I can’t believe that it’s only been a little over two years since my husband and I discovered Financial Independence, Retire Early (FIRE). It’s crazy that in such a short period of time, we were able to get closer to financial independence. And it didn’t take much, but a little bit of intentionality.
Our journey to financial independence started in January 2018. I will never forget listening to the first episode of the BiggerPockets Money Podcast with Mr. Money Mustache. All I can say is that it changed our lives.
At that time, my husband and I thought we were doing pretty well financially. We “owned” a house, cars, and motorcycles. We were taking nice vacations. But behind all of that, we were actually knee-deep in debt: $600k to be exact!
My husband is in law enforcement and I work as a nurse. Income was never an issue. We were always able to cover our expenses, but we were living paycheck to paycheck and did not pay ourselves first.
I guess you could say that we didn’t know any better and were simply going with the flow.
In the beginning I hesitated about the idea of FIRE since I didn’t think it was possible. After investing tons of hours in researching and learning about it, it is safe to say that I knew the math behind it is pretty legit!
So, what exactly did we do that got us closer to financial independence the past two years?
Spoiler Alert: We did not do anything extraordinarily crazy.
The three things we did that got us closer to our financial independence goals are actually quite simple, actionable, and replicable.
1. Knowing Our WHY FI
Our WHY FI has evolved in many ways since the beginning of our journey.
Discovering FIRE happened the same month my husband, a police officer, got injured at work. Let’s just say that the incident fueled my curiosity about FIRE.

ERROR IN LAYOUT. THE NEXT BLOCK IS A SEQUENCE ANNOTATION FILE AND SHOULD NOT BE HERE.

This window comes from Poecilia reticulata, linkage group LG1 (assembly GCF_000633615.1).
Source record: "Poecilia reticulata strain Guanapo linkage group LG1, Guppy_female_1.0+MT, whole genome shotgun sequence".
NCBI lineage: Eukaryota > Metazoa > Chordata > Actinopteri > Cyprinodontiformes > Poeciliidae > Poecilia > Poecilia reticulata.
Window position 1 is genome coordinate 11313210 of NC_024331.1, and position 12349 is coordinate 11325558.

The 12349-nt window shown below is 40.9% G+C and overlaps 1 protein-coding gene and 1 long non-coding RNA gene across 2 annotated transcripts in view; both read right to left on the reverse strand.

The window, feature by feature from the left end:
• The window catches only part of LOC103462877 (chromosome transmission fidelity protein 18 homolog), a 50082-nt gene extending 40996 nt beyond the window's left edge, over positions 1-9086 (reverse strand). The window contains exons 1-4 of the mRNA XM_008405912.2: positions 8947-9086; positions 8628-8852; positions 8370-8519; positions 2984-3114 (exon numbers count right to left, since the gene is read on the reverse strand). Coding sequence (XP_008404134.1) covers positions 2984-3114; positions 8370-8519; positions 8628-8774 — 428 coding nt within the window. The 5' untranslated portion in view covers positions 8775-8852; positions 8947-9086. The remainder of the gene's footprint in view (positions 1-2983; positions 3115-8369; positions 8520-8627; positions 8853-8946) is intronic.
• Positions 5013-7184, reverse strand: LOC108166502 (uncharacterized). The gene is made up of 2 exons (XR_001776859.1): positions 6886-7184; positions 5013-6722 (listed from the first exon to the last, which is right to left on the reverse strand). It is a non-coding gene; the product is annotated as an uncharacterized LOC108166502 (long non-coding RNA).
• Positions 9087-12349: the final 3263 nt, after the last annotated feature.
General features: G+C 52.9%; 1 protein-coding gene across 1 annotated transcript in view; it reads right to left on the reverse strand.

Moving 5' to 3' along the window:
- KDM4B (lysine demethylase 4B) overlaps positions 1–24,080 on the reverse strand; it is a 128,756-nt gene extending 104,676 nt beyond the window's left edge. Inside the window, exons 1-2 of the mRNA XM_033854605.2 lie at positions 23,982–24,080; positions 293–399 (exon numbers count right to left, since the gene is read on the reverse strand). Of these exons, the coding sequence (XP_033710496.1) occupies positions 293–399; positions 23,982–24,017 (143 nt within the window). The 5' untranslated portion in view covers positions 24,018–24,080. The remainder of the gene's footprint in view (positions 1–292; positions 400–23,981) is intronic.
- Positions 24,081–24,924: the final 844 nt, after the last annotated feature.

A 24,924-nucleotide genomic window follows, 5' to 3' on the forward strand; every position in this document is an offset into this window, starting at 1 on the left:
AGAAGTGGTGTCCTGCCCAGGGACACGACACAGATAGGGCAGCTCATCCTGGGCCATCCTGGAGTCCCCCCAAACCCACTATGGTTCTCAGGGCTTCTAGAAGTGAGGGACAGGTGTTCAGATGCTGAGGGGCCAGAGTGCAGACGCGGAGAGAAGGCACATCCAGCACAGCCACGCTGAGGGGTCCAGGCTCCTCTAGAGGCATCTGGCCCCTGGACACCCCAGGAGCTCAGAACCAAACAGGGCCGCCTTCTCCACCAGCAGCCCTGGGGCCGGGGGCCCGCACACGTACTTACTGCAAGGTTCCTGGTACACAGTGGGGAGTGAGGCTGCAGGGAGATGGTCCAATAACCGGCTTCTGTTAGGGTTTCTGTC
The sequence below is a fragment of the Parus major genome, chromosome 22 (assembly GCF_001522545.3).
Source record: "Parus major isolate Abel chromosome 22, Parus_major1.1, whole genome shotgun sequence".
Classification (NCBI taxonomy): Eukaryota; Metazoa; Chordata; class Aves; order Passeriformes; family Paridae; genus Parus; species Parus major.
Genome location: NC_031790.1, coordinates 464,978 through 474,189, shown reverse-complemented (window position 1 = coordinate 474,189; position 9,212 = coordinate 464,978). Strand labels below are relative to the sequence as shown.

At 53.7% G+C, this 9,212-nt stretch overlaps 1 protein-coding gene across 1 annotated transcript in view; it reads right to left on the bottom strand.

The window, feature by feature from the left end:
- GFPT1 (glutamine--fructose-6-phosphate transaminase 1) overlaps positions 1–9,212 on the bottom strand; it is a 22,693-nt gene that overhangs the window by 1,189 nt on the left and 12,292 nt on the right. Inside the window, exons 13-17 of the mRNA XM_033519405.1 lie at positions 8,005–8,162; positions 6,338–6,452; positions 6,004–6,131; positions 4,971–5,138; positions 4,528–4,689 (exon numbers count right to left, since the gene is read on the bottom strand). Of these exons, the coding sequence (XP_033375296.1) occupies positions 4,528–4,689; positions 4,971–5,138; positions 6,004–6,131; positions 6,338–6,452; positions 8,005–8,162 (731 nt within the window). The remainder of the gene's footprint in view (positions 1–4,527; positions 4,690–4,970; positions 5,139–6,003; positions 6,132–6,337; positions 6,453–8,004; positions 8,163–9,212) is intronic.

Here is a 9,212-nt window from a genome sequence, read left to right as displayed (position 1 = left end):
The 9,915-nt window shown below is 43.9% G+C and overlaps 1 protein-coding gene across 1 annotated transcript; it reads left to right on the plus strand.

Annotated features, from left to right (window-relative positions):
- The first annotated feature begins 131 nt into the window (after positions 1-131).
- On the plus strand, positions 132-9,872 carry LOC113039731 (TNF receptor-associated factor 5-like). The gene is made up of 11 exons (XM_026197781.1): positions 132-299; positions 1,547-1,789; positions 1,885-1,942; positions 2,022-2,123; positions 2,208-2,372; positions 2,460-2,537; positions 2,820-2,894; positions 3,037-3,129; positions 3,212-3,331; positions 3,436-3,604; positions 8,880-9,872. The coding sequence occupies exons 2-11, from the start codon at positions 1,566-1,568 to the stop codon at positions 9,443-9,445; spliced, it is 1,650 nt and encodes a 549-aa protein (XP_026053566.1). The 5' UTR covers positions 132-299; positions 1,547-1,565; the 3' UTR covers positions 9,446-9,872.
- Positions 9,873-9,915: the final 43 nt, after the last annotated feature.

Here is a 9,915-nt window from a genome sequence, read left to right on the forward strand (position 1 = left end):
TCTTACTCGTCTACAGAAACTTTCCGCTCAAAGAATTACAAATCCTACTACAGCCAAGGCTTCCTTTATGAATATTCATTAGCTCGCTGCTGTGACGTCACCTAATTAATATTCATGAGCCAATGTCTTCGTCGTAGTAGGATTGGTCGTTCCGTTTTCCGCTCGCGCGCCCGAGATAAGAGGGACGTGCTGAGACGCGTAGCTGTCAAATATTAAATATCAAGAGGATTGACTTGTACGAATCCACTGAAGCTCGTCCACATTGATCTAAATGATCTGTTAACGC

Initially, it’s about the “RE” part. I simply wanted to find a way to get my husband to retire early the fastest we could.
As we’re going through the journey, I have realized the importance of the “FI” part and how it would allow us to design our best lives. The possibilities are endless when you no longer have to constantly worry about money.
Now I find myself pondering a lot about my purpose in life and how I can make a bigger impact in my community. I think this is what financial independence is all about.
2. Tracking Our Finances
Prior to learning about FIRE, we didn’t track our finances. We were living paycheck to paycheck and had so many liabilities that it didn’t even matter. We got paid and we paid the bills, that was the cycle.
Tracking our finances was such a game changer. I can’t emphasize enough how this single action is so important in our journey.
And no, I’m not talking about budgeting. It is simply just knowing how much money is coming in and where your money is going.
I spent the first few months of our journey just analyzing what percentages are being spent in the different expense categories.
Doing the analysis allowed me to create a solid plan to decrease how much we were spending, especially in the three highest household expenses.
3. Optimizing Our Expenses
We started and focused on THE BIG THREE: housing, transportation, and food.
We live in a high cost of living (HCOL) city in Los Angeles County. To increase our savings rate, we have to be really intentional.
The first step we took was to sell our house. This allowed us to decrease our housing expense by more than half. Our mortgage and home equity loan payments in January 2018 were $3500. Currently, we rent an apartment for $1500.